Recycled, Inane, Pathetic and Dumb.
When Boston police officer Nick Walker is killed on the job, he’s given a reprieve from judgement in the afterlife if he agrees to serve a 100 year term with the R.I.P.D. (Rest in Peace Department). The R.I.P.D. hunts souls that have died, but managed to stay on earth in human form. “Dead’ohs”, as they’re called, continue to walk the earth, but leave a trail of negative energy in their wake that causes things to go awry… such as machinery malfunctions, for example. In order to keep the world safe and clean for humans, the R.I.P.D. track these souls and either bring them in for judgement or dispatch them permanently with special soul-destroying bullets.
Making matters worse for Nick is the fact he’s partnered with Roy Pulsipher (Jeff Bridges), a cantankerous lawman from the 18th century who has no patience for rookies.
Together they track a couple of Dead-ohs before discovering that something big is afoot. Someone is collecting pieces of an ancient artifact that will allow the dead to walk the earth permanently, and without having to hide in human form. This results in an increase in dead-oh activity, and before you know it the R.I.P.D. has more than it can handle. It’ll be up to Nick and Roy to find the artifact and destroy it before the dead take over the earth.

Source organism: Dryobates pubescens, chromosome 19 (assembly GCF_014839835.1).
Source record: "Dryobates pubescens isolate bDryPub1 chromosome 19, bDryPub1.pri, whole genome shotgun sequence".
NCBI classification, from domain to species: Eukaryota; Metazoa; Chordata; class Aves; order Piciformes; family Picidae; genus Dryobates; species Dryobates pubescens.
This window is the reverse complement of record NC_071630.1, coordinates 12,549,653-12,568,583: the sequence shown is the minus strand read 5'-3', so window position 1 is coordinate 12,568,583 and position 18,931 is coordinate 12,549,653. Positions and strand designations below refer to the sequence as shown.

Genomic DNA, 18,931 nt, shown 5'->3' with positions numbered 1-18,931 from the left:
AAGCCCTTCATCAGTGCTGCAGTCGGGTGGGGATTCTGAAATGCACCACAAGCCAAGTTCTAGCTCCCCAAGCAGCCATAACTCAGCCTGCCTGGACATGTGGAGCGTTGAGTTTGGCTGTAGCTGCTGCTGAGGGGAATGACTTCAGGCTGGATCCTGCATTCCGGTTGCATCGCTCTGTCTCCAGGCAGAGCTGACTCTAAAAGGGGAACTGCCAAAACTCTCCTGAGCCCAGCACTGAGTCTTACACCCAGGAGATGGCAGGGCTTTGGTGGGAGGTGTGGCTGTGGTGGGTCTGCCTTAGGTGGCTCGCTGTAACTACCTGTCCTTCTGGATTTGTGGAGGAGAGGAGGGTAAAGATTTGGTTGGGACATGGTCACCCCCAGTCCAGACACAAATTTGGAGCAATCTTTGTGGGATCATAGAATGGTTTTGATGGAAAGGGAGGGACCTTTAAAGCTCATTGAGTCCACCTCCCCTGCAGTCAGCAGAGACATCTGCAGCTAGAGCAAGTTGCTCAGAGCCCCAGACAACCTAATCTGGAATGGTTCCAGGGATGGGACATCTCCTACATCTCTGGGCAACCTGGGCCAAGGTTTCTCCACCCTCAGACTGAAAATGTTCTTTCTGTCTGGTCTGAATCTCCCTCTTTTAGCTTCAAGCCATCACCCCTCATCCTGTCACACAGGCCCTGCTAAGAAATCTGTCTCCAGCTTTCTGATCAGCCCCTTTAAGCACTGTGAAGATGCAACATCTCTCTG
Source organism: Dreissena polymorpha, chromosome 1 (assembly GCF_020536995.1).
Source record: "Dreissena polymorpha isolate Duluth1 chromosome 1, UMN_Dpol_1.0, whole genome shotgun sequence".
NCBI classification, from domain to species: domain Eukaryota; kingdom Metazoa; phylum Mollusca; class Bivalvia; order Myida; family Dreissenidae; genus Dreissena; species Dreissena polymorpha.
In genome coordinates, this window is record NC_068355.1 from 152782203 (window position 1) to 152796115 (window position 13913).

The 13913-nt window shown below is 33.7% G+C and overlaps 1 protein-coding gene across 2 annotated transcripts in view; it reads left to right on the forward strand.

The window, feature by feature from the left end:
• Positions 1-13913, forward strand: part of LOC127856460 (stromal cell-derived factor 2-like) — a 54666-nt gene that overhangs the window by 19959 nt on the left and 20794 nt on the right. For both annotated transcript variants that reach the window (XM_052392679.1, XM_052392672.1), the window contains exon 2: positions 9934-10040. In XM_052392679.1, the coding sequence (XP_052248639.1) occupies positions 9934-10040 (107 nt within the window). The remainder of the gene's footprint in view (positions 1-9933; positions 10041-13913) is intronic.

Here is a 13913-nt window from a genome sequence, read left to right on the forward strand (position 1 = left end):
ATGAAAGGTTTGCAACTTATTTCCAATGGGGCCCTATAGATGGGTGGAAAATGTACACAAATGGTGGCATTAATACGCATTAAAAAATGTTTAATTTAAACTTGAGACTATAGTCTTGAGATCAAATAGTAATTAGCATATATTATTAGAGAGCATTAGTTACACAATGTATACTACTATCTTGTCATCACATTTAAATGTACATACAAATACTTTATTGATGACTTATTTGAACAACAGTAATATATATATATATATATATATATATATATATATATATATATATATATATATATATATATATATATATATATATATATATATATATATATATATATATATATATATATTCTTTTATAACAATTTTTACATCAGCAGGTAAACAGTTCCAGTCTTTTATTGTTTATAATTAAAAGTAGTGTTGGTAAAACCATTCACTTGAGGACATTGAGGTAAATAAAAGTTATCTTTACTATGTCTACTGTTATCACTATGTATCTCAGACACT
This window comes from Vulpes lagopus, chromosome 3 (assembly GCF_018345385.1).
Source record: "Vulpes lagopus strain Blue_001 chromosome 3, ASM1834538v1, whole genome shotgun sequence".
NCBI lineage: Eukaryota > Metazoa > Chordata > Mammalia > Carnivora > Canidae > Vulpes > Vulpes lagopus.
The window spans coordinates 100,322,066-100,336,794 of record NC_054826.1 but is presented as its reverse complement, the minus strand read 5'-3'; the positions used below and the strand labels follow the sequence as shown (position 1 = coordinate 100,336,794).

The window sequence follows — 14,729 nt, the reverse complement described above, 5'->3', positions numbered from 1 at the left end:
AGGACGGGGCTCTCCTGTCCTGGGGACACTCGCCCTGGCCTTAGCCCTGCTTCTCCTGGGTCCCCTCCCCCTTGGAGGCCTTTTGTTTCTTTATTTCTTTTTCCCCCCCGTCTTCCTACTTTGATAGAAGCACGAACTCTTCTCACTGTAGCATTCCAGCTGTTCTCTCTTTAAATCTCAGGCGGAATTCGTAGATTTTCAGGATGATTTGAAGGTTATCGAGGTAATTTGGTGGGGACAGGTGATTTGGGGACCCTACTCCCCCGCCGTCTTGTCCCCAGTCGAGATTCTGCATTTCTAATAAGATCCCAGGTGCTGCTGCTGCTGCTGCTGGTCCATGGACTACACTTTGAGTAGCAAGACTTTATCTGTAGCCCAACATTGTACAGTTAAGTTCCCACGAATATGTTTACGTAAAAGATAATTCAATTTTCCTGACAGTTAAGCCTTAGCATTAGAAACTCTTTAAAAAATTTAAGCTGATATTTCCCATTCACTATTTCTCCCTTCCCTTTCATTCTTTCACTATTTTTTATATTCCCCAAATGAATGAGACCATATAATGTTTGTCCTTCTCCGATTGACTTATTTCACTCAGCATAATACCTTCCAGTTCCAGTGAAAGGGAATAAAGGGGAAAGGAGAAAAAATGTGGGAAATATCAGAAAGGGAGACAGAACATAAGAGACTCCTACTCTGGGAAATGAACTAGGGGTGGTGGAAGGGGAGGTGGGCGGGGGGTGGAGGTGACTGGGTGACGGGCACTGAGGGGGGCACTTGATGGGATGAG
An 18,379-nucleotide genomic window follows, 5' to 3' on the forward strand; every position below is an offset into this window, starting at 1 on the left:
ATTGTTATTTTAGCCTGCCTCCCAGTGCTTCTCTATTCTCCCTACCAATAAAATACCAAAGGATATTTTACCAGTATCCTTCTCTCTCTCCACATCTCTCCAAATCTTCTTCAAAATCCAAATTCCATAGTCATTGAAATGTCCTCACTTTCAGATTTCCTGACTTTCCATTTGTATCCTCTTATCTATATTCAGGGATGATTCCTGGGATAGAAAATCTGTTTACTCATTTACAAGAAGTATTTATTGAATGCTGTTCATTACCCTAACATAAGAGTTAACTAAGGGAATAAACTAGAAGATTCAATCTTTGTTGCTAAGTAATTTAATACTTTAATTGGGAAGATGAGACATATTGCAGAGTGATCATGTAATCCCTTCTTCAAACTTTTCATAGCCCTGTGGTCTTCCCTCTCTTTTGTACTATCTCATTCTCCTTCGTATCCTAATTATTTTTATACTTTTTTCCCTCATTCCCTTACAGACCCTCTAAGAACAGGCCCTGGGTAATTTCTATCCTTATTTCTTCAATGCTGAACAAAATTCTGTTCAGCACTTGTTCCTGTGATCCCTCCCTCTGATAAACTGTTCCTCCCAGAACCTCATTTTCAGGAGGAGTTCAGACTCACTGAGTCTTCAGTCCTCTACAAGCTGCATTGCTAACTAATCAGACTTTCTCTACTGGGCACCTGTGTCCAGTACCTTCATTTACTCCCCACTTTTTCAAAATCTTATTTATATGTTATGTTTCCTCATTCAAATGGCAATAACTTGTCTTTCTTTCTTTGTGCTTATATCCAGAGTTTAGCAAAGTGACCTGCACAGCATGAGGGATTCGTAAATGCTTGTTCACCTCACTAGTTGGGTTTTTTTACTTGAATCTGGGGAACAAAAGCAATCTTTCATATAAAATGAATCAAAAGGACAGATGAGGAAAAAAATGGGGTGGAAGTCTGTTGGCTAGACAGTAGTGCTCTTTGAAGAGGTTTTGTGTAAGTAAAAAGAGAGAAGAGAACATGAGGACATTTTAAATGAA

It’s going to be a common criticism, but it’s nearly impossible not to mention the similarities to “Men in Black”. A person steps through into a world he never knew existed and has to fight crazy creatures, while paired with a grizzly veteran who’s less than thrilled about taking on a newbie partner. It feels as though its cribbing off of that film, right down to the silly tone and creature design. At times, it’s hard to escape the retread feel of the proceedings.
Beyond that, the movie has a shallow plot, poor characters, goofy character designs, and unspectacular action scenes. I will say it made good use of 3D, though. Jeff Bridges mugs his way through the film with a thick, fake “Old West” accent that must have weighed about 20 pounds. It’s not one of his most endearing characters, to say the least, but whatever moments of humor there are in the film are courtesy of him and perhaps James Hong (the two RIPD officers appear on earth as an old Chinese man and a supermodel hot blonde, played by James Hong and Marisa Miller, respectively). Ryan Reynolds is plays it straight, which is to say “bland”. Without being able to do his fast talking, arrogant comedy schtick, he’s really not interesting at all. Kevin Bacon is involved on the bad guy side of the equation, but his part is barely worth mentioning.
The cast’s efforts are relatively game however, considering the poor script and lame visuals. The movie is supposed to be a tongue in cheek, humorous affair, but none of the jokes, comedy or characters worked for me. It felt flat from beginning to end. Reynolds and Bridges have no chemistry together, the dead that they pursue take on laughable cartoonish shapes when they’re discovered, and the McGuffin-centric plot is about as shallow as they come. It’s a movie that one day may help you kill time for free on cable, but I certainly wouldn’t recommend it under any other circumstance.